What to watch:
- All eyes on Prescott: With some strong performances to close out the season in the Egg Bowl and in the AutoZone Liberty Bowl, quarterback Dak Prescott certainly played the part of an elite SEC quarterback. He'll enter the season with more national attention after putting together some gutsy performances while pushing through some personal adversity last season after the death of his mother.
- Malone stepping in: Justin Malone was on pace to start at right guard last season, but was lost for the year with a Lisfranc injury in his foot in the season opener against Oklahoma State. With Gabe Jackson gone, the Bulldogs need another solid interior lineman to step up, and a healthy 6-foot-7, 320-pound Malone could be that guy.
- Offensive staff shuffle: The Bulldogs added some new blood on the offensive coaching staff, bringing in young quarterbacks coach Brian Johnson, a former Utah quarterback. Billy Gonzales and John Hevesy were promoted to co-offensive coordinators, though head coach Dan Mullen will continue as the playcaller in games.
Spring start: March 5
Spring game: April 5
What to watch:
- Wallace’s development: Coach Hugh Freeze believes quarterback Bo Wallace will be helped by having more practice this time around; last year, January shoulder surgery had Wallace rehabilitating most of the offseason, and Freeze believes it affected Wallace's arm strength later in the season. A fresh Wallace going into the spring can only help, and as he’s heading into his senior season, the coaching staff will look for more consistency.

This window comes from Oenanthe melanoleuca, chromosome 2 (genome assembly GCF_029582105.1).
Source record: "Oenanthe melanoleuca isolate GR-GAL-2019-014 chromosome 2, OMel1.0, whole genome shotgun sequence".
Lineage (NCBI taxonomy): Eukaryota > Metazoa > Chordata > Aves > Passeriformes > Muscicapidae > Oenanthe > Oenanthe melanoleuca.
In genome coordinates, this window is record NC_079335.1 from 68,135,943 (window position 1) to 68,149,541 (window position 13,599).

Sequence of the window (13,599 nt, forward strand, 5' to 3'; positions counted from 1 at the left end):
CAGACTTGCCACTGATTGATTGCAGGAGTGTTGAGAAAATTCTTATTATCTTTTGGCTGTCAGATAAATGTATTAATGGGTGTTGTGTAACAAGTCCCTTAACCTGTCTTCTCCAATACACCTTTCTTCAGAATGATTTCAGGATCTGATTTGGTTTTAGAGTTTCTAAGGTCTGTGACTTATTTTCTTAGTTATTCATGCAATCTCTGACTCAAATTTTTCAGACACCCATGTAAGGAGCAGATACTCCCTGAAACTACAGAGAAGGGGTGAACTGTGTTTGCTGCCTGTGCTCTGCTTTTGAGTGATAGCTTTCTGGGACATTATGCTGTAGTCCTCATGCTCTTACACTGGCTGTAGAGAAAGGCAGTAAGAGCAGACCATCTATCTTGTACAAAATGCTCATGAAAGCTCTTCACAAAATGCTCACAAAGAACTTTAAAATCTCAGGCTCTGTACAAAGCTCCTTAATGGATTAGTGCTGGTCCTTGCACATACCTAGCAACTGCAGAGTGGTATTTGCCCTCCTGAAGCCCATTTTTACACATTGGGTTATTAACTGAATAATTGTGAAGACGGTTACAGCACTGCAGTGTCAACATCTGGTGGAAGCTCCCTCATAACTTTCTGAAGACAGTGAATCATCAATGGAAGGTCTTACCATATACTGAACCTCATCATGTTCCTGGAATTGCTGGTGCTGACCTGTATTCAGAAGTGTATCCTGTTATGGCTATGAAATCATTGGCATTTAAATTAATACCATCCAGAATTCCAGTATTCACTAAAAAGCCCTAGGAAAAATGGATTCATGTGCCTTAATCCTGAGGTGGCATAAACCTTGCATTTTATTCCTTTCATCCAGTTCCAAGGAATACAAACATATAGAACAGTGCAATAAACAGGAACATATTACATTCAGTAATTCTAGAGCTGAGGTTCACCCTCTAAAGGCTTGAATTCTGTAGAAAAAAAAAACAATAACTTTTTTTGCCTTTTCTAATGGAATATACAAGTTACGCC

- Status of Nkemdiche and Bryant: Linebackers Denzel Nkemdiche and Serderius Bryant were arrested last month and suspended. Ole Miss is investigating the situation, but their status remains undecided.
- A healthy Aaron Morris: During the season opener against Vanderbilt, Morris tore his ACL and missed the rest of the season. The offensive guard was recently granted a medical hardship waiver to restore that season of eligibility. Getting Morris back healthy for 2014 is important for the Rebels as he is a key piece to their offensive line.
Spring start: Feb. 28
Spring game: None (final practice is April 5)
What to watch:
- Life after Johnny Manziel: Texas A&M says goodbye to one of the best quarterbacks in college football history and must find his successor. Spring (and fall) practice will be the stage for a three-way battle between senior Matt Joeckel, sophomore Kenny Hill and freshman Kyle Allen. Only one of those three has started a college game (Joeckel), and he played in just one half last August. Whoever wins the competition will be green, but all three have the ability to run the Aggies’ offense.